I know that being a Christ-follower doesn’t mean we’ve been given a license to be stupid. Most of the time, it means being logical. I don’t smoke (because it’s bad for my lungs), or drink (I need every brain cell I’ve got), or party (unless staying up past 10 p.m. counts). I try to budget and shop at thrift stores. I don’t play with matches or run with scissors (much). I eat my veggies and read a lot and buckle my seatbelt and vote. I try to be wise with my daily life. Of course, I’m capable of doing plenty of dumb stuff without permission or thought (Not everything makes it onto a blog!). But generally, I try to live without stepping on any snakes that could turn and bite me.

And still, the uncomfortable moment came to step out in reckless hope.

God was there when each of our six kids were born.  God was there when one was born who would need a wheelchair.  God was there when we bought the little house.  God was there when we had to make the decision to move out of it.

leap of faith?

We’d made some crazy-looking decisions.  So we prayed like crazy.  And prayed some more.  And held our breath.  And jumped.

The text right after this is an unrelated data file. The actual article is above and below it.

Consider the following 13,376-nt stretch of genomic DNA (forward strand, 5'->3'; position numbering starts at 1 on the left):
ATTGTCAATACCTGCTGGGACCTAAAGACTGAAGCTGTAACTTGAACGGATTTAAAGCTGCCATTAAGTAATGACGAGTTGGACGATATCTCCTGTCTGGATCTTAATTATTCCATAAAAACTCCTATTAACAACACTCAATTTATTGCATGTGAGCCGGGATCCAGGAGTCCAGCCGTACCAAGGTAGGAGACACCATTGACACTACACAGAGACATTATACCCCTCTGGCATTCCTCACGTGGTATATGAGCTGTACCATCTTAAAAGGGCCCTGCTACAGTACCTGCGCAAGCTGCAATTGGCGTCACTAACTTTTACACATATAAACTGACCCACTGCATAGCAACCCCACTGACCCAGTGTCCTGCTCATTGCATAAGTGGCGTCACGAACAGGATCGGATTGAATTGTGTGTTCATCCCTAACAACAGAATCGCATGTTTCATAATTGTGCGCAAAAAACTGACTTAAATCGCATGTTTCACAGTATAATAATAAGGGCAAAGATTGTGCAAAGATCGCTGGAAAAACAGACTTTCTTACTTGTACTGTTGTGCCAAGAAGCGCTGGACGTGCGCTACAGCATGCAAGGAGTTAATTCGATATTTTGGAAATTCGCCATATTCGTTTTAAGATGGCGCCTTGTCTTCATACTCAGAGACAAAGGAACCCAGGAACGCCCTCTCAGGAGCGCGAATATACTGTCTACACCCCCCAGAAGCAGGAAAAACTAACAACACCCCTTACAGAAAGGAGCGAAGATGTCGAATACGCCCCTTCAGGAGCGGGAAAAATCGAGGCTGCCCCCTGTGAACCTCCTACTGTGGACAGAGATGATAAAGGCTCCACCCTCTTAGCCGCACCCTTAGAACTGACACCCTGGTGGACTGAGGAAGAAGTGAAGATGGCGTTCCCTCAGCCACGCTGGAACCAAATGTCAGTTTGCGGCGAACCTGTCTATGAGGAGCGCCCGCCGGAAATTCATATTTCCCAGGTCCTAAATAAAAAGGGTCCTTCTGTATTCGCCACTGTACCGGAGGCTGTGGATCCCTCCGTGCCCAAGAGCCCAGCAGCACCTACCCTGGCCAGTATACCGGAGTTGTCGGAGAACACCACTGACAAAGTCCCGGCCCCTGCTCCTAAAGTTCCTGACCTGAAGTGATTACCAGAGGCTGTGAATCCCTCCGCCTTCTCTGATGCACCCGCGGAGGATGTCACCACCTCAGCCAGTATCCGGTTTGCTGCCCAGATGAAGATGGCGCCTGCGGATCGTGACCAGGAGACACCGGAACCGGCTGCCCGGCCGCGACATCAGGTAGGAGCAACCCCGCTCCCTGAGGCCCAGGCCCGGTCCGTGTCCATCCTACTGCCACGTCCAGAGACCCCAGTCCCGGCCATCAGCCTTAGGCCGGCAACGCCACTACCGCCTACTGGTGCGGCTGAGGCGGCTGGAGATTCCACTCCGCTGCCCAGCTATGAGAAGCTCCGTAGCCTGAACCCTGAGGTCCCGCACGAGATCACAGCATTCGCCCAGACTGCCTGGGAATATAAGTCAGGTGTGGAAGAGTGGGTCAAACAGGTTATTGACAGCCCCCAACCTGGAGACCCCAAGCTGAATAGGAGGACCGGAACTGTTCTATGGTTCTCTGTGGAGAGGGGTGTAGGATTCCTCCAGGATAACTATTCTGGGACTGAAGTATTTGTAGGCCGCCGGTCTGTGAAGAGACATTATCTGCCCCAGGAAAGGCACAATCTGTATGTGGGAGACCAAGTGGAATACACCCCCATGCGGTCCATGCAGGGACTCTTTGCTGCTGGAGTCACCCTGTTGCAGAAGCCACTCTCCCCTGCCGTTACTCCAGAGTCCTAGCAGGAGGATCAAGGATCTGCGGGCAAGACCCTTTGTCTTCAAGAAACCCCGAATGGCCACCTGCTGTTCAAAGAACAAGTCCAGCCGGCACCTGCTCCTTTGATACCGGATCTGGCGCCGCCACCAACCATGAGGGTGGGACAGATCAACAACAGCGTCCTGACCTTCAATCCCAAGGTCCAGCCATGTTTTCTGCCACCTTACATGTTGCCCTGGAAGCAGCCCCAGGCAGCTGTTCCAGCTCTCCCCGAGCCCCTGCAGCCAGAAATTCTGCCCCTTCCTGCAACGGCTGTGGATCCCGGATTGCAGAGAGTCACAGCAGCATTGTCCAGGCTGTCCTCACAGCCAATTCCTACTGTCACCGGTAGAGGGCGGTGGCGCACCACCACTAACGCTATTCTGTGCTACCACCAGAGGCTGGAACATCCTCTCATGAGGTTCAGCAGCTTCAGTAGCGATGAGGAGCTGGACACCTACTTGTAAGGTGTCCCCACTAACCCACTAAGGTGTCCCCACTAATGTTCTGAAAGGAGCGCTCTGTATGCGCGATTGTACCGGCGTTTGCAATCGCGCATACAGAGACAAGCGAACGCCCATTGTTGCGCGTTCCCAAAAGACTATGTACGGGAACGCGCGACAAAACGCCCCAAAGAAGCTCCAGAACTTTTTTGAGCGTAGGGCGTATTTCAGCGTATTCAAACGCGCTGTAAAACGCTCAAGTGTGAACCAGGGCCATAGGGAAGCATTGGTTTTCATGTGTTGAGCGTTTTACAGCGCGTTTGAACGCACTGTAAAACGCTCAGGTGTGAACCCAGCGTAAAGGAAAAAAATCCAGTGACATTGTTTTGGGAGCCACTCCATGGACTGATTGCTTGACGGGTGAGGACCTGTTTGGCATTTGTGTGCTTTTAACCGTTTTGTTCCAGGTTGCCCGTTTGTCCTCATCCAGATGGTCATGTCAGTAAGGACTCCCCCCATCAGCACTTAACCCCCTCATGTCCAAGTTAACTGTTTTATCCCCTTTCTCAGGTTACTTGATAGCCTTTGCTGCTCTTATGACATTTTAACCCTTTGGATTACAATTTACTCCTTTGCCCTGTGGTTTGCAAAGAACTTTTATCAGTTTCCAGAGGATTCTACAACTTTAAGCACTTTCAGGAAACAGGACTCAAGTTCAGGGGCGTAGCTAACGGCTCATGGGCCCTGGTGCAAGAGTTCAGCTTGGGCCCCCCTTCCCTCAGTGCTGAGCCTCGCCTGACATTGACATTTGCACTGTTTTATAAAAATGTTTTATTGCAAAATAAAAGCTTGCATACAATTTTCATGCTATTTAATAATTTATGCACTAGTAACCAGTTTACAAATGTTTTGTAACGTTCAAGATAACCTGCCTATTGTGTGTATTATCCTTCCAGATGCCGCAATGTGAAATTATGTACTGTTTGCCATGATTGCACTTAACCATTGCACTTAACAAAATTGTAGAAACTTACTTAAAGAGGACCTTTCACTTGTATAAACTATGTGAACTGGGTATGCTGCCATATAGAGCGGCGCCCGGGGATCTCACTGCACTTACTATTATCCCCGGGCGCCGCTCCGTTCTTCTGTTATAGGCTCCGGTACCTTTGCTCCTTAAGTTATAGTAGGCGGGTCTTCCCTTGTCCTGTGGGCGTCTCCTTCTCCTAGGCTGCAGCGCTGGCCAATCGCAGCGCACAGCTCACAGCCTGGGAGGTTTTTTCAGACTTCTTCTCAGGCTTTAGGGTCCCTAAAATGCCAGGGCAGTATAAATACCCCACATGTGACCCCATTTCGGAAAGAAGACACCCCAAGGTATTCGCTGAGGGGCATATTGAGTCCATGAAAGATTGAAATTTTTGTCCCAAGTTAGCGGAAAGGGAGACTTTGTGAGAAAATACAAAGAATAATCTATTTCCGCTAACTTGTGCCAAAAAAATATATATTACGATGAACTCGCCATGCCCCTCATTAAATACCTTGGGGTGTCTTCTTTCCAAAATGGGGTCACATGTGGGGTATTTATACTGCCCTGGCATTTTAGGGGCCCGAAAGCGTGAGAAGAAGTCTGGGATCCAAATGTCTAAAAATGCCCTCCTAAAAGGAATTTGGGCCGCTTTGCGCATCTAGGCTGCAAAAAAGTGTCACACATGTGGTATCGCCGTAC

Maybe it will end in foreclosure.  But maybe a bad credit rating isn’t of prime importance in God’s kingdom.

But a humble, willing heart is.

The buyers backed out on Friday. So we wait, again, wondering if we were wise to take on a second mortgage, to leave the house we weren’t allowed to leave, to trust God to provide for the children He gave us.

If I’m reckless, I hope it is because God told me to be.

I guess it doesn’t really matter what anyone else thinks.

I can’t stop trusting just because I already took the first step of faith.  After all, it isn’t the first step that hurts – it’s the possibility of a sudden stop at the end!

Who knows what God has planned between now and then?

the view from our old back deck

Now may the God of hope fill you with all joy and peace in believing, that you may abound in hope by the power of the Holy Spirit. – Romans 15:13